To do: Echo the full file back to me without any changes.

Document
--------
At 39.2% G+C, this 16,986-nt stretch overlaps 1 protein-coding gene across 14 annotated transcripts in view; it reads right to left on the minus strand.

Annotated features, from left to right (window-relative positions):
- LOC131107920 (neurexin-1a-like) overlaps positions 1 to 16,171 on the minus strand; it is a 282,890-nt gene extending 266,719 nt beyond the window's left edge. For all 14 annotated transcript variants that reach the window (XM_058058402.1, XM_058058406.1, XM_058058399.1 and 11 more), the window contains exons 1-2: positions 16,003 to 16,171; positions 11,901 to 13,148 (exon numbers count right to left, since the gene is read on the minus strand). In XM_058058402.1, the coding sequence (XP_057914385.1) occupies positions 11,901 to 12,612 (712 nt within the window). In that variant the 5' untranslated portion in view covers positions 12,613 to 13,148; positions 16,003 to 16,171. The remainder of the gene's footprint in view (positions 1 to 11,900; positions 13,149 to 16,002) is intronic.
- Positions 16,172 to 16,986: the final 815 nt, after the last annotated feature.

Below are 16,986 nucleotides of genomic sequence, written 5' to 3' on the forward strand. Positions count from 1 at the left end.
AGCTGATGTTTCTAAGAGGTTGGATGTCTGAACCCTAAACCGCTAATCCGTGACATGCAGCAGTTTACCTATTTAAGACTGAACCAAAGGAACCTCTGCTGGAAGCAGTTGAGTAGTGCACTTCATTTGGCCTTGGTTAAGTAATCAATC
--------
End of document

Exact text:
At 39.2% G+C, this 16,986-nt stretch overlaps 1 protein-coding gene across 14 annotated transcripts in view; it reads right to left on the minus strand.

Annotated features, from left to right (window-relative positions):
- LOC131107920 (neurexin-1a-like) overlaps positions 1 to 16,171 on the minus strand; it is a 282,890-nt gene extending 266,719 nt beyond the window's left edge. For all 14 annotated transcript variants that reach the window (XM_058058402.1, XM_058058406.1, XM_058058399.1 and 11 more), the window contains exons 1-2: positions 16,003 to 16,171; positions 11,901 to 13,148 (exon numbers count right to left, since the gene is read on the minus strand). In XM_058058402.1, the coding sequence (XP_057914385.1) occupies positions 11,901 to 12,612 (712 nt within the window). In that variant the 5' untranslated portion in view covers positions 12,613 to 13,148; positions 16,003 to 16,171. The remainder of the gene's footprint in view (positions 1 to 11,900; positions 13,149 to 16,002) is intronic.
- Positions 16,172 to 16,986: the final 815 nt, after the last annotated feature.

Below are 16,986 nucleotides of genomic sequence, written 5' to 3' on the forward strand. Positions count from 1 at the left end.
AGCTGATGTTTCTAAGAGGTTGGATGTCTGAACCCTAAACCGCTAATCCGTGACATGCAGCAGTTTACCTATTTAAGACTGAACCAAAGGAACCTCTGCTGGAAGCAGTTGAGTAGTGCACTTCATTTGGCCTTGGTTAAGTAATCAATC